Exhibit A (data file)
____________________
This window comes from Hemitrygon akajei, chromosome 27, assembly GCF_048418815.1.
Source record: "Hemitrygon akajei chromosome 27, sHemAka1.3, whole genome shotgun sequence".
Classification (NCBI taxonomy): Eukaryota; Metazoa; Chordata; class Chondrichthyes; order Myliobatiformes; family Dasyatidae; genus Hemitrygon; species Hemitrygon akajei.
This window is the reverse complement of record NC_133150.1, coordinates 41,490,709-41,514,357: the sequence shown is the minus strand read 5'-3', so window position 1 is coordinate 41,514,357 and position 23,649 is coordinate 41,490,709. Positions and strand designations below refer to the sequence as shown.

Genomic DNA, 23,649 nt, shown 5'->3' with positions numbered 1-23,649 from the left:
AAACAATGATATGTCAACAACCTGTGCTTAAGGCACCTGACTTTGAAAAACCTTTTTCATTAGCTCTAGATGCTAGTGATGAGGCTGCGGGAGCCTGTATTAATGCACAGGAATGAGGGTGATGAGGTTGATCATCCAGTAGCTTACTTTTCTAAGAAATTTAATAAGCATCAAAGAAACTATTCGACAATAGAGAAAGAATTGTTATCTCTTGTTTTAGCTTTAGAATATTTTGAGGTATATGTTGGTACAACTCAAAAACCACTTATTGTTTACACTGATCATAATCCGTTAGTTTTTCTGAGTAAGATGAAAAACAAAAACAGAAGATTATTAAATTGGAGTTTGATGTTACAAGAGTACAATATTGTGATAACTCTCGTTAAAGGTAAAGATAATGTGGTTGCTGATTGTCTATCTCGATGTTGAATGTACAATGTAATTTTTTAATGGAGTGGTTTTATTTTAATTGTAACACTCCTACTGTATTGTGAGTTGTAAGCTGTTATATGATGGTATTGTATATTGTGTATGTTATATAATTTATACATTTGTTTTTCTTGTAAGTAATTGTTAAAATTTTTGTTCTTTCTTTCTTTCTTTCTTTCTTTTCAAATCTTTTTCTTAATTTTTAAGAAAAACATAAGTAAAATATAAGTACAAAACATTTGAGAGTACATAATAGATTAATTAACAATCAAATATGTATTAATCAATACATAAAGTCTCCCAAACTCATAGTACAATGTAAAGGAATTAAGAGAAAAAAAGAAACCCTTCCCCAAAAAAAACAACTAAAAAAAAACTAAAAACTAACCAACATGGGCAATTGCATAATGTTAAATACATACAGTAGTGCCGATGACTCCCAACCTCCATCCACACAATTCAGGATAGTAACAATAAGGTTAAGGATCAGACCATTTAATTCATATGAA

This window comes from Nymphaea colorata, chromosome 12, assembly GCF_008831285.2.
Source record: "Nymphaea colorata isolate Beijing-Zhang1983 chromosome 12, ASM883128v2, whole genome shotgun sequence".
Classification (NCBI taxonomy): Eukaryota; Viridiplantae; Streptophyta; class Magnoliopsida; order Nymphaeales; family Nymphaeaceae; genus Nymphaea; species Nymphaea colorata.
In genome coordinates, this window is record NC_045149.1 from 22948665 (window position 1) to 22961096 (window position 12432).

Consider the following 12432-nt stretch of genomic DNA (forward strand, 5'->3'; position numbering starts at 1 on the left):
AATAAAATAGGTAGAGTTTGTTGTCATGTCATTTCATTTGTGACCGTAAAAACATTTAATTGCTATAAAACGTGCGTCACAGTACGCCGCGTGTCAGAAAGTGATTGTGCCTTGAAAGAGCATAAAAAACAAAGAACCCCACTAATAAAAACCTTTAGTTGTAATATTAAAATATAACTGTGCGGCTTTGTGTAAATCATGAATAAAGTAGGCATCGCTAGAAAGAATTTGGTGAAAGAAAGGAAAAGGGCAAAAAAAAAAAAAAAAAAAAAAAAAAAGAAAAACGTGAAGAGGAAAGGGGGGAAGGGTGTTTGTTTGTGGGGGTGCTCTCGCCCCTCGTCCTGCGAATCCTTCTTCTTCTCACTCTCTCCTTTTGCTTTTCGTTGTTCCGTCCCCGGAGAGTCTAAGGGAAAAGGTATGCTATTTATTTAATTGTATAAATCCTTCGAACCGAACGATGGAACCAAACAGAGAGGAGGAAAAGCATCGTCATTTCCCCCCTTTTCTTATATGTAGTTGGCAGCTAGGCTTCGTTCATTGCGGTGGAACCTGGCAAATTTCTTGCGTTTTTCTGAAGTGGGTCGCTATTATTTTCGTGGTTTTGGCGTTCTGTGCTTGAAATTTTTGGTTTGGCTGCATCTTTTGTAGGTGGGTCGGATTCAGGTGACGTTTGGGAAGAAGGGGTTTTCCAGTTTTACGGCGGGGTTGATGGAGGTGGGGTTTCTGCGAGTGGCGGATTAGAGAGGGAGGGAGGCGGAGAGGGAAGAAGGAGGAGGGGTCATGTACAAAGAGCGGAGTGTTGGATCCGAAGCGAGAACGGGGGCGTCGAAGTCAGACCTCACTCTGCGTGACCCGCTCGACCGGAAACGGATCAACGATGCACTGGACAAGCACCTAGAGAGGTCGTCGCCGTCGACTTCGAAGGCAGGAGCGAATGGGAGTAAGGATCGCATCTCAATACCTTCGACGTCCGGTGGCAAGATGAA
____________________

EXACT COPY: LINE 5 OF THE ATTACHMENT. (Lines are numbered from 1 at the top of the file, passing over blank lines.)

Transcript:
Genomic DNA, 23,649 nt, shown 5'->3' with positions numbered 1-23,649 from the left: